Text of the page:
5. Michkov

    Michkov Emperor

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    Get everything set up before you plug in the old drive, you want it running as short as possible if failure is imminent. You'll need to format the new drive before you can put any data on it, that can take some time.

    Apart from that I dont think there is much that could go wrong if all that is being copied are files. At worst it fails and the new drive is corrupted, but not beyond what a fresh formatting cant fix. But someone correct me on this if I'm wrong.
     
  6. aimeeandbeatles

    aimeeandbeatles queen of the watermelons

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    That's good to know.

    Seeing as most drives fail when they're either brand-new or completely worn out, I think running a standard chkdsk after formatting it should give me early warning of any problems. I believe HDDScan also has some read/write tests so I might look into that.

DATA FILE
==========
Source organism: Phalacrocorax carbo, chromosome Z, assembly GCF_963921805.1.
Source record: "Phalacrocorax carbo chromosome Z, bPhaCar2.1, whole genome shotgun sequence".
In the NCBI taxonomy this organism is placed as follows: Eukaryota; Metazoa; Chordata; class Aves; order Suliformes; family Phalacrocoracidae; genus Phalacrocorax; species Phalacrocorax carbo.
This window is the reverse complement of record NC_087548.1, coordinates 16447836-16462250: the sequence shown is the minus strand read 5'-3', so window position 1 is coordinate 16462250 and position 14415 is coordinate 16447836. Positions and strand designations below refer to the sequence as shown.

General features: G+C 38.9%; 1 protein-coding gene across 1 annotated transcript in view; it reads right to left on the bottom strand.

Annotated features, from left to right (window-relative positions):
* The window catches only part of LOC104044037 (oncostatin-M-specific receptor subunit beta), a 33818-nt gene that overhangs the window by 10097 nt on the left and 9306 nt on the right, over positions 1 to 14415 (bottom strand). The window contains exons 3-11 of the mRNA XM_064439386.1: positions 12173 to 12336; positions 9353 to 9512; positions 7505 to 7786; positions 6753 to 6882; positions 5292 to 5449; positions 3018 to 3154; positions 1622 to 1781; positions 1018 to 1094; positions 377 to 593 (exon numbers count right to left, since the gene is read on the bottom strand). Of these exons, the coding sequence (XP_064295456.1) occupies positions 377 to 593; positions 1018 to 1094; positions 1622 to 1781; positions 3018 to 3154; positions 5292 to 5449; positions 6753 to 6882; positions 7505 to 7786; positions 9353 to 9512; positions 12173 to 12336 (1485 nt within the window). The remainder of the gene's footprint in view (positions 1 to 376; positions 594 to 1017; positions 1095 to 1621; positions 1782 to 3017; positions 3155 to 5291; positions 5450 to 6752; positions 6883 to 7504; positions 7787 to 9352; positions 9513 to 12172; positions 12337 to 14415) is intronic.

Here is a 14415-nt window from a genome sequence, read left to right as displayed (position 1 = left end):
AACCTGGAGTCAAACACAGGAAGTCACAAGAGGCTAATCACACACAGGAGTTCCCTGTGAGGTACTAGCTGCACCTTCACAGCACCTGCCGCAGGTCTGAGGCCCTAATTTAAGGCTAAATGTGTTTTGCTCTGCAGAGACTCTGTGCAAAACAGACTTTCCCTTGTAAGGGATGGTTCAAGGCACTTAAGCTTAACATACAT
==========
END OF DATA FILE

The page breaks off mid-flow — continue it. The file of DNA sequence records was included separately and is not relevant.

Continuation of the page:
7. Lemon Merchant

    Lemon Merchant Superconductor Moderator

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    On the new drive, you can delete the corrupted files, unlike a broken drive.
     
  8. aimeeandbeatles

    aimeeandbeatles queen of the watermelons

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    If I run into problems copying the files over, I plan to try Roadkil's Unstoppable Copier (which is designed to copy files from bad drives).
     
  9. aimeeandbeatles

    aimeeandbeatles queen of the watermelons

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    I've got the drive installed and am having no problem copying files from my old drive.